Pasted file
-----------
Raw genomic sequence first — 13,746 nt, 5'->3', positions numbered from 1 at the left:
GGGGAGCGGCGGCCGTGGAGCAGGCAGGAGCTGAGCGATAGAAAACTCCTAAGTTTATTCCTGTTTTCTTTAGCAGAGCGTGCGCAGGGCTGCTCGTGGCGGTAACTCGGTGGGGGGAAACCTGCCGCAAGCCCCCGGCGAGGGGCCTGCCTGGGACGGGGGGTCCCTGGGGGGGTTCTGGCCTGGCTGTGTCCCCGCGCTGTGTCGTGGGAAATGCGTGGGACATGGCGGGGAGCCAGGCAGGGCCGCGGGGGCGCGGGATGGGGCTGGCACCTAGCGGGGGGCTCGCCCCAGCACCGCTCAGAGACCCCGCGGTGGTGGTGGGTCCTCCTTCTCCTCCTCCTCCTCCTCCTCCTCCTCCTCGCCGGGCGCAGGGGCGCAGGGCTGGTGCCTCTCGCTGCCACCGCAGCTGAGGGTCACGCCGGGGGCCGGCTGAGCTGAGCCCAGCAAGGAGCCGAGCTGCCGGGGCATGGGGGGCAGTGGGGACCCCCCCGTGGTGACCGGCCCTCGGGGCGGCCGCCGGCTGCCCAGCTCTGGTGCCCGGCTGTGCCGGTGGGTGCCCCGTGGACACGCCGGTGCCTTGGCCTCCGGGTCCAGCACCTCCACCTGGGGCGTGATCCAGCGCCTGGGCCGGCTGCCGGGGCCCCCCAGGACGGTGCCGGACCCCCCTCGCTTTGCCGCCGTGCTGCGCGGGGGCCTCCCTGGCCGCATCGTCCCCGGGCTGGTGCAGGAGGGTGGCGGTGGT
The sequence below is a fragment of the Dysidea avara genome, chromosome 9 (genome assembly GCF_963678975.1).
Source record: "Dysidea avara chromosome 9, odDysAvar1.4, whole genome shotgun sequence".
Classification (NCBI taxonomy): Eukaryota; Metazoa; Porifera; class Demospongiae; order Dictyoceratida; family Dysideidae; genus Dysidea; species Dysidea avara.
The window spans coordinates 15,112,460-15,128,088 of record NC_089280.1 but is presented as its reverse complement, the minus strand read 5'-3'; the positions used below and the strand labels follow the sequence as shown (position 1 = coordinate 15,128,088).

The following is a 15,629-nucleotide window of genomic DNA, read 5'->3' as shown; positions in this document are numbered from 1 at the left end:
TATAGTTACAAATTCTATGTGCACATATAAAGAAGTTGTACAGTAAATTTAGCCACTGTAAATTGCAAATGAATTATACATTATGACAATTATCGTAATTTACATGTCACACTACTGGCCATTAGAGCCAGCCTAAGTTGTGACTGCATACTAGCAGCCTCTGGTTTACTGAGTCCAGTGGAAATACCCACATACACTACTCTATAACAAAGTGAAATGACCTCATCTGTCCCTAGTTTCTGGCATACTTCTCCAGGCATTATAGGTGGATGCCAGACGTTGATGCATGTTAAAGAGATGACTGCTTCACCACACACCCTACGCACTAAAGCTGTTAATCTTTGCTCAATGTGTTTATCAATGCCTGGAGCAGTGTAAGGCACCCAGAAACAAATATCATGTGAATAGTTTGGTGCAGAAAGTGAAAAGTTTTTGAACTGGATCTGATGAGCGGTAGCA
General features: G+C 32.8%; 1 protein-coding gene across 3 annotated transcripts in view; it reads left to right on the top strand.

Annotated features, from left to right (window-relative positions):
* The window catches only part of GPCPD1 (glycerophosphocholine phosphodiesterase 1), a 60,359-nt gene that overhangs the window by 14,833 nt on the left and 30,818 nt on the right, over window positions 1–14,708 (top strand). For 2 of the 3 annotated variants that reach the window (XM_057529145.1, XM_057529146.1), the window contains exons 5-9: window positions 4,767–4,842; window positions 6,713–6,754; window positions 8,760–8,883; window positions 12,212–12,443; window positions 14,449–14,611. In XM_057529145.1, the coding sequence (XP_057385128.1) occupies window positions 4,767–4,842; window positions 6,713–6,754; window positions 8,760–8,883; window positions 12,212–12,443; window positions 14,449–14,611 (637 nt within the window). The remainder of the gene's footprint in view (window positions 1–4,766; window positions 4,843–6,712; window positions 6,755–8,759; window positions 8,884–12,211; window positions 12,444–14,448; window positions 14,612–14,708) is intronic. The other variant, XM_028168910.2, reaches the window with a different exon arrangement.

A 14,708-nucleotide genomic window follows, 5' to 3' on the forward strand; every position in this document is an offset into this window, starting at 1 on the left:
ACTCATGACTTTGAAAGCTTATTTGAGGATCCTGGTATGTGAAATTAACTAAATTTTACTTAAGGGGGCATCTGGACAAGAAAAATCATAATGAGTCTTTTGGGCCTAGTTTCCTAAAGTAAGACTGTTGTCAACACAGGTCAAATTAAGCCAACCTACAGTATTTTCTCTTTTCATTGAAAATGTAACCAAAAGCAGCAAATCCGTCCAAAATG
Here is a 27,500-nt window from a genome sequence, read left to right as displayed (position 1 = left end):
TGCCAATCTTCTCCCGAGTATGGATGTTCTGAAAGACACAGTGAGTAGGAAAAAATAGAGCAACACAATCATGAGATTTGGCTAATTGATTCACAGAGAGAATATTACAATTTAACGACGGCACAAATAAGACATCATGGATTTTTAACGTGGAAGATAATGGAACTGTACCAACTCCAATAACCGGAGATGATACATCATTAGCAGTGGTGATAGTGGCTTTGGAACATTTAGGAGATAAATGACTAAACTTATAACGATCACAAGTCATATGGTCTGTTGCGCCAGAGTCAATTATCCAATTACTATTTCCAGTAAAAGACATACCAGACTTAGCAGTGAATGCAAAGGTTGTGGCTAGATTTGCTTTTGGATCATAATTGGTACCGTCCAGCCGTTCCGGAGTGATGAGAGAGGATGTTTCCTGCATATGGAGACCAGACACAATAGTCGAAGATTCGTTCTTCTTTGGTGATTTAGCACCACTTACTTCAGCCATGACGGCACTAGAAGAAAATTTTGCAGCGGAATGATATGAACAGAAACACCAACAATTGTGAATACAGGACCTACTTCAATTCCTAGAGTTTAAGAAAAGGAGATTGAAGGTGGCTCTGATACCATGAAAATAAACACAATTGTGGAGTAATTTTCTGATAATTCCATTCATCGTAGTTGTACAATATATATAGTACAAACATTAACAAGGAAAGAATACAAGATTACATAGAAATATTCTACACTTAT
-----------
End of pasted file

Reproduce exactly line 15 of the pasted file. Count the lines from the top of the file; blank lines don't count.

TGCCAATCTTCTCCCGAGTATGGATGTTCTGAAAGACACAGTGAGTAGGAAAAAATAGAGCAACACAATCATGAGATTTGGCTAATTGATTCACAGAGAGAATATTACAATTTAACGACGGCACAAATAAGACATCATGGATTTTTAACGTGGAAGATAATGGAACTGTACCAACTCCAATAACCGGAGATGATACATCATTAGCAGTGGTGATAGTGGCTTTGGAACATTTAGGAGATAAATGACTAAACTTATAACGATCACAAGTCATATGGTCTGTTGCGCCAGAGTCAATTATCCAATTACTATTTCCAGTAAAAGACATACCAGACTTAGCAGTGAATGCAAAGGTTGTGGCTAGATTTGCTTTTGGATCATAATTGGTACCGTCCAGCCGTTCCGGAGTGATGAGAGAGGATGTTTCCTGCATATGGAGACCAGACACAATAGTCGAAGATTCGTTCTTCTTTGGTGATTTAGCACCACTTACTTCAGCCATGACGGCACTAGAAGAAAATTTTGCAGCGGAATGATATGAACAGAAACACCAACAATTGTGAATACAGGACCTACTTCAATTCCTAGAGTTTAAGAAAAGGAGATTGAAGGTGGCTCTGATACCATGAAAATAAACACAATTGTGGAGTAATTTTCTGATAATTCCATTCATCGTAGTTGTACAATATATATAGTACAAACATTAACAAGGAAAGAATACAAGATTACATAGAAATATTCTACACTTAT